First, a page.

The virus has an incubation period of commonly four to seven days, though theoretically speaking, the period can range from three to fourteen days.

Those infected will usually display symptoms such as high fever (for three to five days and can be as high as 40 – 41°C), intense headache, muscle pain, pain behind the eyes, nausea, vomiting, swollen lymph nodes, and rash. In severe cases, it may progress to circulatory failure, shock, and death. However, some patients will not develop any apparent symptoms or only display mild symptoms such as fever.

Those who have recovered from the disease for the first time will become immune to that particular serotype for the rest of their lives. However, if they are infected with other serotypes, it is more likely that they will suffer from severe, potentially deadly dengue.


There is no specific treatment or cure for dengue fever and severe dengue. Supportive treatment is given to alleviate the symptoms and relieve discomfort, such as managing the fever, controlling the pain and ensuring the patient has enough fluids to prevent dehydration. Since human to human transmission is not possible, patients do not have to be quarantined.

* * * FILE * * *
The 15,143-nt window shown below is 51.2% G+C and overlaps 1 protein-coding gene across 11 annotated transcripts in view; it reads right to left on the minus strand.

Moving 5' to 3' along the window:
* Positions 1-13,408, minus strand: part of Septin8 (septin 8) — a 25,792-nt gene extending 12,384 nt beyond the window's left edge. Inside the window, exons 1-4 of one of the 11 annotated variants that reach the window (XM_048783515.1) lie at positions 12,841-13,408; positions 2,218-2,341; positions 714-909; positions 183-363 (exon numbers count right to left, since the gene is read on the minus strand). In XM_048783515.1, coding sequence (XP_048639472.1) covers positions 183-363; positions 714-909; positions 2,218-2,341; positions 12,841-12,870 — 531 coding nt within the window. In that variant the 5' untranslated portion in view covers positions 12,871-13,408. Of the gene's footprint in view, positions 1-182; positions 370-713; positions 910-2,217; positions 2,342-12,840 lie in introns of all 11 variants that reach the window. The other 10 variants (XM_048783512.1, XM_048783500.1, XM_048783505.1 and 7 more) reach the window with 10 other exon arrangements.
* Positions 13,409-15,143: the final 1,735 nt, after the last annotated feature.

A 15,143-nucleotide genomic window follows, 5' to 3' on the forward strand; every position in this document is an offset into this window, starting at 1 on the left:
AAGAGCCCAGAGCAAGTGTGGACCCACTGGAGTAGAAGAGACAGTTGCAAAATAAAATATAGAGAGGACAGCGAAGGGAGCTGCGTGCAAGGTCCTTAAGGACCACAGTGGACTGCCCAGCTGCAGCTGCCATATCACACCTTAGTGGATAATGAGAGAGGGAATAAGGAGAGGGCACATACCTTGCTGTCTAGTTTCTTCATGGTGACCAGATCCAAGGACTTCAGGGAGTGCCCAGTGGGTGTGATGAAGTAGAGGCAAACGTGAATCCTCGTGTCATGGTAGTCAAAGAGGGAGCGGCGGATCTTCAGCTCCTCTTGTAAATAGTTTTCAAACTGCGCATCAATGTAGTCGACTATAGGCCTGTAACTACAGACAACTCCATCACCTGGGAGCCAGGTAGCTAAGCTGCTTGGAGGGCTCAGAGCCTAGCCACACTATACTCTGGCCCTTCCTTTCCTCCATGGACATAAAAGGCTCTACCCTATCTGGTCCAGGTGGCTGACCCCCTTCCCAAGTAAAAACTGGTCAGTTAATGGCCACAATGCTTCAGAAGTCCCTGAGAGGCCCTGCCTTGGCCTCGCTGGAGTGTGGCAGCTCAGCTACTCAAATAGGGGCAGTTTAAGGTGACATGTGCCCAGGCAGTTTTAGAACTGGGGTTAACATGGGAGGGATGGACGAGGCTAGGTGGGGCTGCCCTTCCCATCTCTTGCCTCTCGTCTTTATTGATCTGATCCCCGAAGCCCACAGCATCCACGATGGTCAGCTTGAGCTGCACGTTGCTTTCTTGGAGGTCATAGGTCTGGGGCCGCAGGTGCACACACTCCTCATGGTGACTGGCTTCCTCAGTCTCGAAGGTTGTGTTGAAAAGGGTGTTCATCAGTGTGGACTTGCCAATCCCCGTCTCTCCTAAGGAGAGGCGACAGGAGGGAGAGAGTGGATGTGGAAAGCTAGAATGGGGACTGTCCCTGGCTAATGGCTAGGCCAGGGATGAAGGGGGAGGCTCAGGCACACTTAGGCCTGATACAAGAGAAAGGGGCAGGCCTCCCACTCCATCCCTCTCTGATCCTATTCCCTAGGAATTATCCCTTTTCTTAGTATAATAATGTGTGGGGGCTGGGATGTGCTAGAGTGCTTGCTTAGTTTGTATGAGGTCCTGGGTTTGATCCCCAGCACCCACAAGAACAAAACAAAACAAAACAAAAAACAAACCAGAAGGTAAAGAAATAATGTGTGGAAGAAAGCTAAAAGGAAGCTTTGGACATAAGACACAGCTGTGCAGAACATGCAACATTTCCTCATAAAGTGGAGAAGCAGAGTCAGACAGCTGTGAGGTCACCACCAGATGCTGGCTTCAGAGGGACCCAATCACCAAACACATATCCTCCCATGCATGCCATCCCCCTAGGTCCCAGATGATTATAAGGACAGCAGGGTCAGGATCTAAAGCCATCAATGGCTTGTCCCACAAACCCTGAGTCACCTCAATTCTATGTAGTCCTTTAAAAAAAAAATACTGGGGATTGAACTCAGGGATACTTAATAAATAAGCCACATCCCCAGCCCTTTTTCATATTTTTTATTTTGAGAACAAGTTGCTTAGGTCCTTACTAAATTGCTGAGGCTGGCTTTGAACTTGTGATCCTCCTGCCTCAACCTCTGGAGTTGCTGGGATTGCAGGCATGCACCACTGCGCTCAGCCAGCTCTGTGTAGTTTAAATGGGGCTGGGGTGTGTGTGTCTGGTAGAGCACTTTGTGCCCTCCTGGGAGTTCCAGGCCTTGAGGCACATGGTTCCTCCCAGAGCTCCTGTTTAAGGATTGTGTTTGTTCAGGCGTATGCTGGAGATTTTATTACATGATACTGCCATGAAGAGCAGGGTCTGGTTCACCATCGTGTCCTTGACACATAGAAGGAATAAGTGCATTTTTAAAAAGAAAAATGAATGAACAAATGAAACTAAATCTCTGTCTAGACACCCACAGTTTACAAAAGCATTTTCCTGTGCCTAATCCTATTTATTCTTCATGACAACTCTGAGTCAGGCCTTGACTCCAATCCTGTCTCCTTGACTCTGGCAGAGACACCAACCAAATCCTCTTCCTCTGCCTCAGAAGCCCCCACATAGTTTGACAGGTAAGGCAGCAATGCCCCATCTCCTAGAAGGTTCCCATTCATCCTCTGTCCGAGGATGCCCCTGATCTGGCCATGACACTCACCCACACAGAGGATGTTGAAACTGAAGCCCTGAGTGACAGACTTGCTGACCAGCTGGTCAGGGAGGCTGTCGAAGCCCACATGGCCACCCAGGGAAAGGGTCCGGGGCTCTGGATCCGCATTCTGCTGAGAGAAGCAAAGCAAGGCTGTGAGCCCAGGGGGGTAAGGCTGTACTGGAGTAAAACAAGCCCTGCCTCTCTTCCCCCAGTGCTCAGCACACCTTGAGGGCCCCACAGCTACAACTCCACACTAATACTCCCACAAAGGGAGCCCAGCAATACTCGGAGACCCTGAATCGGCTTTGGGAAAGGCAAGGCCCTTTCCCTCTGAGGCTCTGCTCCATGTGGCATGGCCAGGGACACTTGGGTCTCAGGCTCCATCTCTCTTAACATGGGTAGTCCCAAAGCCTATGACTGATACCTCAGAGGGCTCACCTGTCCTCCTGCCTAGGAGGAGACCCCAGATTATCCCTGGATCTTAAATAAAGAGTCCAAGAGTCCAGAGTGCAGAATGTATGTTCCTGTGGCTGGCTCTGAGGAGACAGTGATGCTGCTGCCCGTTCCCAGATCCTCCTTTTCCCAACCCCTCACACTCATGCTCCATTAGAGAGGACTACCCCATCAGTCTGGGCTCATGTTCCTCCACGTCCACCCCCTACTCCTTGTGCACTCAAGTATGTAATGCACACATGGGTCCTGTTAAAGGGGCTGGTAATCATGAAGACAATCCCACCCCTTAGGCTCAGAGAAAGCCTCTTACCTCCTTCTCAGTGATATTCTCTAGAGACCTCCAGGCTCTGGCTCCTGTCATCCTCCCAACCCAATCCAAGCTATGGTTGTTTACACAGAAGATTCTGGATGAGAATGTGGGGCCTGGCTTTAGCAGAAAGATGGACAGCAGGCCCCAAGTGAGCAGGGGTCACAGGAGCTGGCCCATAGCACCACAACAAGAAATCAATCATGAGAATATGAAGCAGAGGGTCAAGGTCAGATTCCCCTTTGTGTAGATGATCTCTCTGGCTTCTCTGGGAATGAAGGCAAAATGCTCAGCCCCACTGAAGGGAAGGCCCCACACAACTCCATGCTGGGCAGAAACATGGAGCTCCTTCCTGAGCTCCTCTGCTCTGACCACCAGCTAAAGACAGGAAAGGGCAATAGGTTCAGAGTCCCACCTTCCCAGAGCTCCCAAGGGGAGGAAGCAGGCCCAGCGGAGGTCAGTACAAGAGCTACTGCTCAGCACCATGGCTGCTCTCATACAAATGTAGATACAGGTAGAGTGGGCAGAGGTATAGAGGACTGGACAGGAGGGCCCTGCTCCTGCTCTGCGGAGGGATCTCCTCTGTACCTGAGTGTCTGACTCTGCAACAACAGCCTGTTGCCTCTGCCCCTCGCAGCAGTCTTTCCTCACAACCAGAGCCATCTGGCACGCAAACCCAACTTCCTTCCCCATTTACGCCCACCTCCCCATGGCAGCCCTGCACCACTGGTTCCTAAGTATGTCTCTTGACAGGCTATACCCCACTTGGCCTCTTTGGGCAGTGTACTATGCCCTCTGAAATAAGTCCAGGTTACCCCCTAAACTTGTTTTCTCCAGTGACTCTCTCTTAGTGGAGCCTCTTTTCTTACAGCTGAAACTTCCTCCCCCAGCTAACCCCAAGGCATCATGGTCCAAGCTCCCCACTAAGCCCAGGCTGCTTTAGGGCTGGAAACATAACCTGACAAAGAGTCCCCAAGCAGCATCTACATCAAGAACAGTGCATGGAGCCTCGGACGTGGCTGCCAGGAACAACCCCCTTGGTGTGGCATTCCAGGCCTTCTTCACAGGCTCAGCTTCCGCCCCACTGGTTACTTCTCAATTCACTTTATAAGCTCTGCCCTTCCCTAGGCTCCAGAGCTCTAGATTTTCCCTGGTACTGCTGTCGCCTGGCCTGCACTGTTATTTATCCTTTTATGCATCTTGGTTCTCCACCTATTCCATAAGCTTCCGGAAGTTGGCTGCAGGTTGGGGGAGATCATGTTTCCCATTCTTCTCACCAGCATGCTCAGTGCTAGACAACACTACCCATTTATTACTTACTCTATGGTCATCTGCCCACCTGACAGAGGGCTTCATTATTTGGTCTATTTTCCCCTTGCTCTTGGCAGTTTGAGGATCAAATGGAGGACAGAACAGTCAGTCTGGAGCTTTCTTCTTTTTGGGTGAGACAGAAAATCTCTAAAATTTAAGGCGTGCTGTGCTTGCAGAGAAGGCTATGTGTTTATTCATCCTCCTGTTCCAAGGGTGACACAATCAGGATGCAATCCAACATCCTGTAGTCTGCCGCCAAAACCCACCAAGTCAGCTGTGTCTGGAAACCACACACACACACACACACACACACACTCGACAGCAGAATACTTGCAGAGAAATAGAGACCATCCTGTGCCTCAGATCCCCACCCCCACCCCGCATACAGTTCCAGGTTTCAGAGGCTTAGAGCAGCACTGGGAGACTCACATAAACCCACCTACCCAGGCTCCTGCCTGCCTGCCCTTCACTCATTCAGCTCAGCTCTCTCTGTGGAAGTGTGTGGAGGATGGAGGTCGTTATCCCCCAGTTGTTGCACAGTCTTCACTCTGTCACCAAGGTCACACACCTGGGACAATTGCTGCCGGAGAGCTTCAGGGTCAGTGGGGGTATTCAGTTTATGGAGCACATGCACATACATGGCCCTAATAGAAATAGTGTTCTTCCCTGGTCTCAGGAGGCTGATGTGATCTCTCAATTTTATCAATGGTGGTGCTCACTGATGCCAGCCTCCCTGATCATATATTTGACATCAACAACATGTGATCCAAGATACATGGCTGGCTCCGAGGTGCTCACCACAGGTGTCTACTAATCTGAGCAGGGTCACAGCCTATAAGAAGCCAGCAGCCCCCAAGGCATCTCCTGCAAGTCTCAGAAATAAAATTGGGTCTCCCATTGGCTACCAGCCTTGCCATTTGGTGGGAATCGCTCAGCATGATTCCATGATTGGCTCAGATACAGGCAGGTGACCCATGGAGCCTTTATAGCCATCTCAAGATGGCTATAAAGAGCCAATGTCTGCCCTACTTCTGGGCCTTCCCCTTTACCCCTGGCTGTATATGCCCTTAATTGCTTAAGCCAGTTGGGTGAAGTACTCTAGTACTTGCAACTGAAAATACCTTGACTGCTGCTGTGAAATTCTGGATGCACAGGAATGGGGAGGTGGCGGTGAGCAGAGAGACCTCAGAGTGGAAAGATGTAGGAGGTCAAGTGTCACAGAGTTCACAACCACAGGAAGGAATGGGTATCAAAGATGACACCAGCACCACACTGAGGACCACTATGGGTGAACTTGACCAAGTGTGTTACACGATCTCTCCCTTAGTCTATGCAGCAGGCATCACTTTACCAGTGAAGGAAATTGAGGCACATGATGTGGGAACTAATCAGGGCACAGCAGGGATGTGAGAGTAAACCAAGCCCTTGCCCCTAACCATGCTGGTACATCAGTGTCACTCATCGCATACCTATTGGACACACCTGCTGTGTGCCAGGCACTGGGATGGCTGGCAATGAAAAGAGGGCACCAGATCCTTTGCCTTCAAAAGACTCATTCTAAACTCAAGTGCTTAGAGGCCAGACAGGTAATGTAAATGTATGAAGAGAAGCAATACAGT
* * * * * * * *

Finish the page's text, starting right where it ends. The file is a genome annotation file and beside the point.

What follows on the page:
People usually do not die from dengue fever, but the risks are higher for older patients. With proper and timely treatment, the mortality rate is less than one percent.


French drugmaker Sanofi launched the world’s first dengue vaccine called Dengvaxia in 2016, which is administered in three doses over a year. Sanofi claims that it works better on people with prior infections of the virus. While not available in Hong Kong, it was initially approved for use in Indonesia, Philippines, and Singapore.

However, in mid-2016, the World Health Organization (WTO) has warned of its safety risks since those without past infection can have an increased risk of severe dengue after vaccination. The Philippines has also called off its original massive immunization program and halted the sale of the vaccine in the country.


The best ways to prevent dengue fever are to stop the potential breeding of mosquitoes and avoid mosquito bites.